One of the brightest jewels in West Africa’s crown, Ghana is a country blessed with idyllic beaches, cosmopolitan cities and remote nature reserves full of exotic wildlife. It is also a country steeped in history. In particular, the colonial trading forts that still exist along the Atlantic coast stand as a testament to the suffering caused by the transatlantic slave trade. With so much to see and do, knowing where to start can be difficult.
Cape Coast Castle:
Ghana’s Atlantic coast is lined with old forts and castles built by various European powers during the 17th century. Of these, the Cape Coast Castle is one of the largest. It was built in 1653 for the Swedish Africa Company and was originally used as a trading post for the timber and gold industries. It was expanded by the Dutch and the British and served as an important holding station for slaves bound for the Americas. The Cape Coast Castle is now a museum full of information about the history of Ghana, the slave trade and local culture. Tours take you through the dungeons and the “door of no return”, through which the castle’s slaves would once have passed.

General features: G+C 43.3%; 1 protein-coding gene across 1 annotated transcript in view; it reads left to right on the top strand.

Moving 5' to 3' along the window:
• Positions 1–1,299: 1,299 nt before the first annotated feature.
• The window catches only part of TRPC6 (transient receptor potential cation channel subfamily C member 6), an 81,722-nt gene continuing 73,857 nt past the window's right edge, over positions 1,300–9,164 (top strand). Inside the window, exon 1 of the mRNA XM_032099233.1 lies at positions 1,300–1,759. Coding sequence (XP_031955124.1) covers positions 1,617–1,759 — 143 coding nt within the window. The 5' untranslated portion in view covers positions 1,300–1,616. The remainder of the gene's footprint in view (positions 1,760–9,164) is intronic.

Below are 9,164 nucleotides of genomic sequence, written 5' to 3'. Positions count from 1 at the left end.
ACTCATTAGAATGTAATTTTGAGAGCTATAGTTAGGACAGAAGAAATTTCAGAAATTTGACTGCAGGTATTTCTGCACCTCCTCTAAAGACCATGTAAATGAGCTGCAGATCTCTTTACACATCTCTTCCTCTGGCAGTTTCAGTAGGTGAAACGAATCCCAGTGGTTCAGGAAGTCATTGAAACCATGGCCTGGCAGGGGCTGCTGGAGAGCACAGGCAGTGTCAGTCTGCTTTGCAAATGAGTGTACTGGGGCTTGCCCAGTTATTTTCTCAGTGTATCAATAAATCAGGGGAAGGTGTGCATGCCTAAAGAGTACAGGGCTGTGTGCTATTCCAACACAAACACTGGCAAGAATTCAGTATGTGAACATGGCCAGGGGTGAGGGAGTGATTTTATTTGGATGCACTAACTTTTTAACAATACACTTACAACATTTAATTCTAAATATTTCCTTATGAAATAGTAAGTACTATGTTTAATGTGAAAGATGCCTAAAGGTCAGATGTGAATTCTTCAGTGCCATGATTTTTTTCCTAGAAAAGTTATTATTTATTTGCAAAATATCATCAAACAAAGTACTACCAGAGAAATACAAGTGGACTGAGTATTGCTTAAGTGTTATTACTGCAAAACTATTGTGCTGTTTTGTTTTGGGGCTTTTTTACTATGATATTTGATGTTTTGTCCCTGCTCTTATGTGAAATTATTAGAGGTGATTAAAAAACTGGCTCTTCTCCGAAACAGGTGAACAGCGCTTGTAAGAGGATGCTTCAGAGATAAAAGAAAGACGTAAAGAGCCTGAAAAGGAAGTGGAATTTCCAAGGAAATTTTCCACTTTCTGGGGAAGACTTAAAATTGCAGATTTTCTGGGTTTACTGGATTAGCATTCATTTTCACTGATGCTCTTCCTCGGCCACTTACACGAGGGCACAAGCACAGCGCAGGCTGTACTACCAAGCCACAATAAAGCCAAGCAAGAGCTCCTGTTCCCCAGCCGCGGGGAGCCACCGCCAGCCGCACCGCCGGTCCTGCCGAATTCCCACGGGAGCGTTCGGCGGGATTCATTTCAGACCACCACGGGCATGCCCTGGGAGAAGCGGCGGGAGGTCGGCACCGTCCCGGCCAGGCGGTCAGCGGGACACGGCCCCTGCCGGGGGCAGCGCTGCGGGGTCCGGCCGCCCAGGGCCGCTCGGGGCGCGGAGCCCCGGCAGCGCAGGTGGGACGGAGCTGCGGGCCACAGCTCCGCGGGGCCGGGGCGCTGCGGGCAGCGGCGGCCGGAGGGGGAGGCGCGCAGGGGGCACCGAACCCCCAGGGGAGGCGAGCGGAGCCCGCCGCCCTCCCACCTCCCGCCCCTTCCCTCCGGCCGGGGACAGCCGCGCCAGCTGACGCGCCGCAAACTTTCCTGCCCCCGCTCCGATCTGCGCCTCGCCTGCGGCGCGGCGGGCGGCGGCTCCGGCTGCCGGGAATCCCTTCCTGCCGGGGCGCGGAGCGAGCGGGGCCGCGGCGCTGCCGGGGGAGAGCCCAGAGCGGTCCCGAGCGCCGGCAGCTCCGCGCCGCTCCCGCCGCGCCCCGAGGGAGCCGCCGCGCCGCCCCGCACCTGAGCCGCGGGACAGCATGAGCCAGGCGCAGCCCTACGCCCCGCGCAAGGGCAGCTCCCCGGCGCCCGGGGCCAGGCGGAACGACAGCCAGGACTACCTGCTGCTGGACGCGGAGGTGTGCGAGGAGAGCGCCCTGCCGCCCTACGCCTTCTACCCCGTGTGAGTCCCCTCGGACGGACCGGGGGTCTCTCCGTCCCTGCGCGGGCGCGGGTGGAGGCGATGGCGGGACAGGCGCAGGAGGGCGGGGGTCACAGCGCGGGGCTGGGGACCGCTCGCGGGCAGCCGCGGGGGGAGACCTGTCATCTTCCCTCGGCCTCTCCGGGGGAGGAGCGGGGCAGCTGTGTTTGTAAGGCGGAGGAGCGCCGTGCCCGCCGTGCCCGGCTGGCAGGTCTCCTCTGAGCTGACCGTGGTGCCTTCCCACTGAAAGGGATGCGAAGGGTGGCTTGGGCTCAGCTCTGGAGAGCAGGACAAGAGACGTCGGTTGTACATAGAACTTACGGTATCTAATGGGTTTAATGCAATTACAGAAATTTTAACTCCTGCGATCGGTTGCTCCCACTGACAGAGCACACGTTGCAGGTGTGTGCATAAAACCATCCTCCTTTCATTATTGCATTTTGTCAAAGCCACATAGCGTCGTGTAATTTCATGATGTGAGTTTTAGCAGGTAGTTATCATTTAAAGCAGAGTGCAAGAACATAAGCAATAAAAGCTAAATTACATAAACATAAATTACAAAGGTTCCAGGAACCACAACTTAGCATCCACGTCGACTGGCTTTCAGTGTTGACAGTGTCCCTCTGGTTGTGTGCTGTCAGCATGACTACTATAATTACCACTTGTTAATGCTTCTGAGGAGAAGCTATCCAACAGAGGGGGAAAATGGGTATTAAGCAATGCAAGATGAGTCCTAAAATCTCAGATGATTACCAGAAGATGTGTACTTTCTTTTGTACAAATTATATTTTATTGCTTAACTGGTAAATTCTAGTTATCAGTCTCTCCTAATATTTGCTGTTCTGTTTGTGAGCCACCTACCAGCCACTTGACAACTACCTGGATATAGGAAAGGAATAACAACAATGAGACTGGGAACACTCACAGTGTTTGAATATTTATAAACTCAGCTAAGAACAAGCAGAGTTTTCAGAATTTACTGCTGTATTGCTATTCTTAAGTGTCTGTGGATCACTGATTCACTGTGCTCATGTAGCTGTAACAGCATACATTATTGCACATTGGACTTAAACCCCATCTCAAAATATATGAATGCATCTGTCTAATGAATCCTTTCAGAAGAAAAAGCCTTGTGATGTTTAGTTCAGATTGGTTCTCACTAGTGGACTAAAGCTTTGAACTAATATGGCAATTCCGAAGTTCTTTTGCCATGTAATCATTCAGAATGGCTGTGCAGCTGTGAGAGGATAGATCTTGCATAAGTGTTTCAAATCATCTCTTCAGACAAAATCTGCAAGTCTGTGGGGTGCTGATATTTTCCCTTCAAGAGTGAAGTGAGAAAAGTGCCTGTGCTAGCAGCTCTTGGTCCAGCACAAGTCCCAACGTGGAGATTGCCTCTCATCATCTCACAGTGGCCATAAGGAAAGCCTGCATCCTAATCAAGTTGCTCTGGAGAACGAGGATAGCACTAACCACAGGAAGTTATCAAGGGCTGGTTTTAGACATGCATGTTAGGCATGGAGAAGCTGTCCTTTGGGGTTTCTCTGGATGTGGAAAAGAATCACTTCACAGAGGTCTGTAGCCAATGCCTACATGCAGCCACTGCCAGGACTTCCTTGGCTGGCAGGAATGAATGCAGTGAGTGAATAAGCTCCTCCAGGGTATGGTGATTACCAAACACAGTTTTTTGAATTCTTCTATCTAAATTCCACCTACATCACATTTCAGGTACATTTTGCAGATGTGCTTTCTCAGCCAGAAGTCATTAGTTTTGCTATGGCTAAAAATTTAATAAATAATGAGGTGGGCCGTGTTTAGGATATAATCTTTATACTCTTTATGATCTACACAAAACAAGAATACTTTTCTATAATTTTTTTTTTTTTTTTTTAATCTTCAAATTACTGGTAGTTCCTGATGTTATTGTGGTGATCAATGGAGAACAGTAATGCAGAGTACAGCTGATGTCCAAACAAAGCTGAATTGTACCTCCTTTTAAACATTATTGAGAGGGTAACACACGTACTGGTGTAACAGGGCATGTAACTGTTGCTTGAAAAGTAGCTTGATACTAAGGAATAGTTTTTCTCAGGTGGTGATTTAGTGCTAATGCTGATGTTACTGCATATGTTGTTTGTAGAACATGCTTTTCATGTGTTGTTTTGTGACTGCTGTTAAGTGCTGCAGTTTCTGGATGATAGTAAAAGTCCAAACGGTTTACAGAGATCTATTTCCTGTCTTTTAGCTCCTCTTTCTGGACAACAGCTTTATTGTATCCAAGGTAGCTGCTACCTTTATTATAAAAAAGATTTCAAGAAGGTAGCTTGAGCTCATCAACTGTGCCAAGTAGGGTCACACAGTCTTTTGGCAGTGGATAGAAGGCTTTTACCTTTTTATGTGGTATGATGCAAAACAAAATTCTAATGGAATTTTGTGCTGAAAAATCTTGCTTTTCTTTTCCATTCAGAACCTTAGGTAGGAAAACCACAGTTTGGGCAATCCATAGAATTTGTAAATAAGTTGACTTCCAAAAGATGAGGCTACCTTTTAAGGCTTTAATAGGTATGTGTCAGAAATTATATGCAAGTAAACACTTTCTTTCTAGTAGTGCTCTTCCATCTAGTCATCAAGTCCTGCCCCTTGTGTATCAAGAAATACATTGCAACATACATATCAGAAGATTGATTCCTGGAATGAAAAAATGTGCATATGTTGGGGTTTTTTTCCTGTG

Kakum National Park:
Kakum National Park is a dense tropical rainforest in southern Ghana. The forest is home to more than 40 mammal species including forest elephants, forest buffalo, meerkats and civets. The birdlife is fantastic as well with over 250 different species recorded. The highlight of any visit to Kakum, however, is a stroll on the Canopy Walkway. Suspended 100 feet/30 meters above the ground, it crosses several bridges and is over 1150 feet/350 meters long. The walkway offers a unique perspective of the park’s flora and fauna.
Another of Ghana’s beautiful beaches, Busua offers visitors the chance to soak up the sunshine, swim in the Atlantic or feast on freshly caught lobster. It’s also the country’s unofficial surfing capital, with several shops offering surf safaris to the area’s secret spots. Hotels along the beachfront range from basic to luxurious. The Busua Beach Resort is a large, modern hotel with dining facilities, a pool and comfortable beach chalets. The more intimate Busua Inn is run by a French couple whose love of authentic French cuisine is evident at the ocean-view bar and restaurant.
Fufu (cassava, plantain, or cocoyam dough), palm fruit, fish, beans, eggplant, and groundnuts are often eaten alone or combined and eaten over rice, or as ingredients in a stew. Pepper soup is hot and spicy, but loved by most Ghanaians.
It may also be made with plantain, cocoyam, potatoes, yams or cassava. This side dish is traditionally eaten with fish stew containing tomatoes, oil and spices. Yam fufuo – fufuo made with yam instead of cassava or plantain or cocoyam, this soft dough is traditionally eaten with any of the varieties of Ghanaian soup.